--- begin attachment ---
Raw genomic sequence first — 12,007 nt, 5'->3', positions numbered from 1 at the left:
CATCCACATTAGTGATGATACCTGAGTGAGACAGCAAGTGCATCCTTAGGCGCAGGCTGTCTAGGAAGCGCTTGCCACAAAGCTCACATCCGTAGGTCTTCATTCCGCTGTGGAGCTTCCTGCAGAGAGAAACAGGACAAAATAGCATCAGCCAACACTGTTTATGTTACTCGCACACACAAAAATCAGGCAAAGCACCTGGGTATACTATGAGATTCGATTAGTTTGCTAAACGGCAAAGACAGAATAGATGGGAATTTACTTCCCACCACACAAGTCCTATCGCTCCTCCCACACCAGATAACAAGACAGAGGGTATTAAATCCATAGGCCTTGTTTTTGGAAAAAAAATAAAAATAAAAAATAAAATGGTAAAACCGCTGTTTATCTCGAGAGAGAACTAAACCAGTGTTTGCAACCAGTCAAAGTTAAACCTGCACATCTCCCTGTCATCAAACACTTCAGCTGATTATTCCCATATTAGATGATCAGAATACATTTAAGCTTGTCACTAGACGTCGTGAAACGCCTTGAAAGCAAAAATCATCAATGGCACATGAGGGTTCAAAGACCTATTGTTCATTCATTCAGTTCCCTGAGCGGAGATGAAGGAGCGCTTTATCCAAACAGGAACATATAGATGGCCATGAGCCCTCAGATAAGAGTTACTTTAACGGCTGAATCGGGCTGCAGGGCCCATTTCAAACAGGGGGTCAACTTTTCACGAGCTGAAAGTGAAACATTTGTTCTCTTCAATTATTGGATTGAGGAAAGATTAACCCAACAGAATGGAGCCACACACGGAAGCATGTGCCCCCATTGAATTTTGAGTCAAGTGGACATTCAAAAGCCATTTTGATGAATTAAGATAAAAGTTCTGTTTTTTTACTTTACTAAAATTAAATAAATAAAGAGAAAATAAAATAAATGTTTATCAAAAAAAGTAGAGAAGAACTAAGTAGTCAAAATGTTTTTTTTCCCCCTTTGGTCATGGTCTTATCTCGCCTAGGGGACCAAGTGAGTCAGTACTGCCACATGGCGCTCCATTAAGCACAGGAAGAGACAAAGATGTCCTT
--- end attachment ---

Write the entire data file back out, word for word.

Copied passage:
Raw genomic sequence first — 12,007 nt, 5'->3', positions numbered from 1 at the left:
CATCCACATTAGTGATGATACCTGAGTGAGACAGCAAGTGCATCCTTAGGCGCAGGCTGTCTAGGAAGCGCTTGCCACAAAGCTCACATCCGTAGGTCTTCATTCCGCTGTGGAGCTTCCTGCAGAGAGAAACAGGACAAAATAGCATCAGCCAACACTGTTTATGTTACTCGCACACACAAAAATCAGGCAAAGCACCTGGGTATACTATGAGATTCGATTAGTTTGCTAAACGGCAAAGACAGAATAGATGGGAATTTACTTCCCACCACACAAGTCCTATCGCTCCTCCCACACCAGATAACAAGACAGAGGGTATTAAATCCATAGGCCTTGTTTTTGGAAAAAAAATAAAAATAAAAAATAAAATGGTAAAACCGCTGTTTATCTCGAGAGAGAACTAAACCAGTGTTTGCAACCAGTCAAAGTTAAACCTGCACATCTCCCTGTCATCAAACACTTCAGCTGATTATTCCCATATTAGATGATCAGAATACATTTAAGCTTGTCACTAGACGTCGTGAAACGCCTTGAAAGCAAAAATCATCAATGGCACATGAGGGTTCAAAGACCTATTGTTCATTCATTCAGTTCCCTGAGCGGAGATGAAGGAGCGCTTTATCCAAACAGGAACATATAGATGGCCATGAGCCCTCAGATAAGAGTTACTTTAACGGCTGAATCGGGCTGCAGGGCCCATTTCAAACAGGGGGTCAACTTTTCACGAGCTGAAAGTGAAACATTTGTTCTCTTCAATTATTGGATTGAGGAAAGATTAACCCAACAGAATGGAGCCACACACGGAAGCATGTGCCCCCATTGAATTTTGAGTCAAGTGGACATTCAAAAGCCATTTTGATGAATTAAGATAAAAGTTCTGTTTTTTTACTTTACTAAAATTAAATAAATAAAGAGAAAATAAAATAAATGTTTATCAAAAAAAGTAGAGAAGAACTAAGTAGTCAAAATGTTTTTTTTCCCCCTTTGGTCATGGTCTTATCTCGCCTAGGGGACCAAGTGAGTCAGTACTGCCACATGGCGCTCCATTAAGCACAGGAAGAGACAAAGATGTCCTT